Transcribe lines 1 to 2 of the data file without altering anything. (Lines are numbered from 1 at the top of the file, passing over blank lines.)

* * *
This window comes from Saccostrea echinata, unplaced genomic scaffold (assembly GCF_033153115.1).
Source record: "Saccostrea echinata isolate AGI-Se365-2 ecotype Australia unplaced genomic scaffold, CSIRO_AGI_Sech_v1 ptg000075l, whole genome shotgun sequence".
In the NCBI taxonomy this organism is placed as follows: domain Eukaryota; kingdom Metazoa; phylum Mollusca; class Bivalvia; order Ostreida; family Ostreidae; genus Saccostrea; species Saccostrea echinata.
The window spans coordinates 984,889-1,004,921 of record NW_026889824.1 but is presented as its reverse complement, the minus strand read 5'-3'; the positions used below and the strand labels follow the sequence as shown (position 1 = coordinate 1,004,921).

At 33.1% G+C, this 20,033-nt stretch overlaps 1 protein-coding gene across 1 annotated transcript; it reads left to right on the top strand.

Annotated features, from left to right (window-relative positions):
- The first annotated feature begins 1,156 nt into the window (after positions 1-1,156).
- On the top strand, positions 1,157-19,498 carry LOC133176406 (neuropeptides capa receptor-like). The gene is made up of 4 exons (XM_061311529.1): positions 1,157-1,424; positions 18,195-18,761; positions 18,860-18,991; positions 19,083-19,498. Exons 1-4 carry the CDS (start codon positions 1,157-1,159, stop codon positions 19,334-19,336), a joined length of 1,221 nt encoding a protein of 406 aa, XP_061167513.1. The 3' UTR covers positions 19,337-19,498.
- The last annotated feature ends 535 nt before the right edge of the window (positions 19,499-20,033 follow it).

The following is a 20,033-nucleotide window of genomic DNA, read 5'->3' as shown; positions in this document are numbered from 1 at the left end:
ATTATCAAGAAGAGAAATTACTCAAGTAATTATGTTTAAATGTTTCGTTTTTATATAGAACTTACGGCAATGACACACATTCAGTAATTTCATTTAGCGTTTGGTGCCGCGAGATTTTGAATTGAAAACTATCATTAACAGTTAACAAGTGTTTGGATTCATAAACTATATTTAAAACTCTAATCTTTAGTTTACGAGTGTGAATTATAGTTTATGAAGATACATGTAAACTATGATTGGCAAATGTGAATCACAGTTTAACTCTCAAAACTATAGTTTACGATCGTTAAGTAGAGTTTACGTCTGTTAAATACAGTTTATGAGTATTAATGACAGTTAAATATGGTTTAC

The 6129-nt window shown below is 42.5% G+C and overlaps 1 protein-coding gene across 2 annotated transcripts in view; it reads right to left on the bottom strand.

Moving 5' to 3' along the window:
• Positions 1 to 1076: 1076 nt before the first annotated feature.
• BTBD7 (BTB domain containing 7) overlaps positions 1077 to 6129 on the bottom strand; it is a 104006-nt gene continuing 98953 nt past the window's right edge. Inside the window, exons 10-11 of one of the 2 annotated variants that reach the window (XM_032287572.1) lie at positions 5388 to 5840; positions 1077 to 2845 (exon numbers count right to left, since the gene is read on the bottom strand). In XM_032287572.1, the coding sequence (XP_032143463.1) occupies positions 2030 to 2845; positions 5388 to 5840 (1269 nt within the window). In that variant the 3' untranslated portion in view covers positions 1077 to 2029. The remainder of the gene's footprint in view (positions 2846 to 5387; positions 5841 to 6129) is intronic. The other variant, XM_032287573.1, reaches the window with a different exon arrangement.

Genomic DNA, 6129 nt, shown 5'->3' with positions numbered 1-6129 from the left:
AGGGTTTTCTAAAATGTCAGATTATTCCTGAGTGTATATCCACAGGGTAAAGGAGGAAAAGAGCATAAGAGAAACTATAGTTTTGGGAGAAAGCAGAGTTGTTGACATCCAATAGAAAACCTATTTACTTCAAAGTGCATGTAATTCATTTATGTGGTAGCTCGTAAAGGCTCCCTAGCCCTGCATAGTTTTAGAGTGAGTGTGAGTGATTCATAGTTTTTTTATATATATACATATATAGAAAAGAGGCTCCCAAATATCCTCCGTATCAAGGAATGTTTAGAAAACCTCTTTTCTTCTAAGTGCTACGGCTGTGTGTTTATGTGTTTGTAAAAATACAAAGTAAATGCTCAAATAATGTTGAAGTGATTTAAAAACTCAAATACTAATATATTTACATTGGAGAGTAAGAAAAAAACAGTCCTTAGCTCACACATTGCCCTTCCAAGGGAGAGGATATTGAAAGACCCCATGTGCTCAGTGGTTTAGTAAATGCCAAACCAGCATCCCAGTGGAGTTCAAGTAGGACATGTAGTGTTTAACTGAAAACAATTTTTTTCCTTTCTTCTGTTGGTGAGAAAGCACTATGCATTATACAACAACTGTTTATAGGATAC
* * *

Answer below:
This window comes from Saccostrea echinata, unplaced genomic scaffold (assembly GCF_033153115.1).
Source record: "Saccostrea echinata isolate AGI-Se365-2 ecotype Australia unplaced genomic scaffold, CSIRO_AGI_Sech_v1 ptg000075l, whole genome shotgun sequence".